Monmouth University graduate students worked hard for whole one week scouring the entire Internet, and this list is many of the best that cyberspace has to offer.

Link: The Really Big List of Classroom Management Resources

* The Really Useful List of Fill-in-the-Blank Web Tools for Teachers and Students:

If you are looking for ways to make good use of the Internet in your classroom then the treasure trove of mostly fill-in-the-blank tools may be just what you need to get started. It includes tools, forms, templates, checklists, and interactive activities that will enable you generate Web sites, lessons, puzzles, rubrics, projects, games and a whole lot more.

10 valiant members of the Monmouth University online course, ED 554 OL Modern Educational Practices, worked night and day to bring you an impressive list of practical tools and resources you might really use in K-12 classrooms.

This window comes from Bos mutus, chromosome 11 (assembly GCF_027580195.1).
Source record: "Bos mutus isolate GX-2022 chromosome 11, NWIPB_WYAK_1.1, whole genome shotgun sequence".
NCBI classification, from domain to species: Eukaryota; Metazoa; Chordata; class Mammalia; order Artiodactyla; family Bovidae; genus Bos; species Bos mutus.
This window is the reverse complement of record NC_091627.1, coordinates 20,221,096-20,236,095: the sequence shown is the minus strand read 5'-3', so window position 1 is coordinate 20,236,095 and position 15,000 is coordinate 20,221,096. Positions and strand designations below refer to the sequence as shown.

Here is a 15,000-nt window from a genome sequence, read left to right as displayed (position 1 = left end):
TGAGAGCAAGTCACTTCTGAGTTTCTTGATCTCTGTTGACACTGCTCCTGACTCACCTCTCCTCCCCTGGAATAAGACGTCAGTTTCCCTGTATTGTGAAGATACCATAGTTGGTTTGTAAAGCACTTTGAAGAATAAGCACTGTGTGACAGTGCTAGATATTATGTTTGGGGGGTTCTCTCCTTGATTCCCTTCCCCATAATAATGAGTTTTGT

Link: The Really Useful List of Fill-in-the-Blank Web Tools for Teachers and Students

* Blogging, Web and Wiki Tools: These tools can be used to create blogs, web pages/sites and wikis as well as provide interactivity, RSS feeds, forms web polls, etc through a range of widgets and plugins
Link: Centre for Learning & Performance Technologies

Wednesday, September 8, 2010

Quotes about learning and education

These quotes are a  reminder for teachers who want to enhance their teaching all the time.
  • The job of an educator is to teach students to see vitality in themselves.-- Joseph Campbell